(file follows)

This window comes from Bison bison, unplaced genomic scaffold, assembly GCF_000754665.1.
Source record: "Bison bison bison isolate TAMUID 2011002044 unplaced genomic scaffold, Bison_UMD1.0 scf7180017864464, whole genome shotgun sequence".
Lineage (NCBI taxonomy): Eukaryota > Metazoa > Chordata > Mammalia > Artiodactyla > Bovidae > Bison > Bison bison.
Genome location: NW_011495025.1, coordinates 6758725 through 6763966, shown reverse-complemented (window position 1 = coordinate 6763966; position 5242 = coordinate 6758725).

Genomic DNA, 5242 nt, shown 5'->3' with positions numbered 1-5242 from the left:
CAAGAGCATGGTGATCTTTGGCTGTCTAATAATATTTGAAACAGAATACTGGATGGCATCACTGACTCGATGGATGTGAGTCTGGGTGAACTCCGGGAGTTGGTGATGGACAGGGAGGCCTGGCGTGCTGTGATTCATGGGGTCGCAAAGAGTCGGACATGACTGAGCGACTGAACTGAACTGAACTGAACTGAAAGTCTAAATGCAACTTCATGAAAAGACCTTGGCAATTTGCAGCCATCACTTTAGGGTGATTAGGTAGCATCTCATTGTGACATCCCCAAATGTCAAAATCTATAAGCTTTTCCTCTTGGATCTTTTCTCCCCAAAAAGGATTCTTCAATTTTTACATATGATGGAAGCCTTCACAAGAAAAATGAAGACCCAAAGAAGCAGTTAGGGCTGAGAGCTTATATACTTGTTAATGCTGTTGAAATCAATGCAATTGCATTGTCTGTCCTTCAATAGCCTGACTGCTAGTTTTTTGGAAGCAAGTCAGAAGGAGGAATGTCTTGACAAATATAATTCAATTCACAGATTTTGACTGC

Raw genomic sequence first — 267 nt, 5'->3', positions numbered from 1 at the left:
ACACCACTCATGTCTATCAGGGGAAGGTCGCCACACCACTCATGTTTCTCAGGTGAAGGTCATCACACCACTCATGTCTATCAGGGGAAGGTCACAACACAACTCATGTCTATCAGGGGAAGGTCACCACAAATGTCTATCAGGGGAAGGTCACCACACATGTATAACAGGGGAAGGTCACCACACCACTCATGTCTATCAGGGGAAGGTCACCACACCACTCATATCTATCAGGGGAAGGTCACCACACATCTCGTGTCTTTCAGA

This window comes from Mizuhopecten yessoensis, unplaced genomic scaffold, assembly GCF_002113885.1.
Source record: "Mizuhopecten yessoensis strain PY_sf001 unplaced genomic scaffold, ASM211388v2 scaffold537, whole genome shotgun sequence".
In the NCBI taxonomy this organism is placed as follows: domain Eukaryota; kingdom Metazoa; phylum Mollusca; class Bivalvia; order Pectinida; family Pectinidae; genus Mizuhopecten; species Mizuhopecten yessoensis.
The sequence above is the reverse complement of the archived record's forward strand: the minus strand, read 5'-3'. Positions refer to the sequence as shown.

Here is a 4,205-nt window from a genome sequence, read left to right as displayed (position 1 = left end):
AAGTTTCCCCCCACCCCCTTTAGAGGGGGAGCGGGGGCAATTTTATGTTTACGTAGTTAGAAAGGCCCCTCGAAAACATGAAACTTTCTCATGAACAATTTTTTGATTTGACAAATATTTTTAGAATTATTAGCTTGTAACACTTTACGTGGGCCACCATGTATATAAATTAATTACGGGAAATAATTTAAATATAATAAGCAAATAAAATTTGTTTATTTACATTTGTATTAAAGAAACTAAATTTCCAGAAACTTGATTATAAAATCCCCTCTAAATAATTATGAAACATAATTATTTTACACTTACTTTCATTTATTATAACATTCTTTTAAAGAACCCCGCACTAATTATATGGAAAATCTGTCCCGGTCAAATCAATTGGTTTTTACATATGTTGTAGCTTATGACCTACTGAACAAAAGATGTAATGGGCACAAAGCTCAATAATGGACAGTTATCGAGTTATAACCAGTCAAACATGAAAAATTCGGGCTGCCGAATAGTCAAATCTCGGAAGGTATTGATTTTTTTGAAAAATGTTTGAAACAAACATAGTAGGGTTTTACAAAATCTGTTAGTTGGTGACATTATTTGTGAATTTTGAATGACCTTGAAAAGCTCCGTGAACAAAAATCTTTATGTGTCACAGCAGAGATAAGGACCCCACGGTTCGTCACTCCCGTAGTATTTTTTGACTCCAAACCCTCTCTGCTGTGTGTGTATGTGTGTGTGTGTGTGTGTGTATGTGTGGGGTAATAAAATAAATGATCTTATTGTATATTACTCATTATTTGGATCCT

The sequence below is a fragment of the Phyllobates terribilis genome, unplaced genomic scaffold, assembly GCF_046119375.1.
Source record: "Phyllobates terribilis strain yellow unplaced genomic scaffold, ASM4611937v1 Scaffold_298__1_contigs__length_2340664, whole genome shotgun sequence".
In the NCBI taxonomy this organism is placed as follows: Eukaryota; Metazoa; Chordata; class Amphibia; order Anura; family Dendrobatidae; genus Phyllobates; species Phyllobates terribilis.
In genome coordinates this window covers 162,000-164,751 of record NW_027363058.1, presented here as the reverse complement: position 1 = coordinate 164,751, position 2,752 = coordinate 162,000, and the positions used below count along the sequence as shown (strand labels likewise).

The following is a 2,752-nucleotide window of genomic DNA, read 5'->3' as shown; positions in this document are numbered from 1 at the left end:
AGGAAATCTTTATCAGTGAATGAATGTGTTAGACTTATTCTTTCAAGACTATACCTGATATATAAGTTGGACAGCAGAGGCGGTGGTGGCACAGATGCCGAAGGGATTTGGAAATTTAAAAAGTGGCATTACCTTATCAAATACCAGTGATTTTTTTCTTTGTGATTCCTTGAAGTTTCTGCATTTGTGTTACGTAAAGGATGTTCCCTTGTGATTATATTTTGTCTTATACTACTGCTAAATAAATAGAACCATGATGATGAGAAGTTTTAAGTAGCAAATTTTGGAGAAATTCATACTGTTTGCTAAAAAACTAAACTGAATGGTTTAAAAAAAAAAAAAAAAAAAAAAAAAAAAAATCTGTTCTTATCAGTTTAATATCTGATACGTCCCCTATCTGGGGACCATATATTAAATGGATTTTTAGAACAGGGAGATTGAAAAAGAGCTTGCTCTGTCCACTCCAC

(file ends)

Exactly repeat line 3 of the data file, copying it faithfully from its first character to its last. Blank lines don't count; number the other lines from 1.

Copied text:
Lineage (NCBI taxonomy): Eukaryota > Metazoa > Chordata > Mammalia > Artiodactyla > Bovidae > Bison > Bison bison.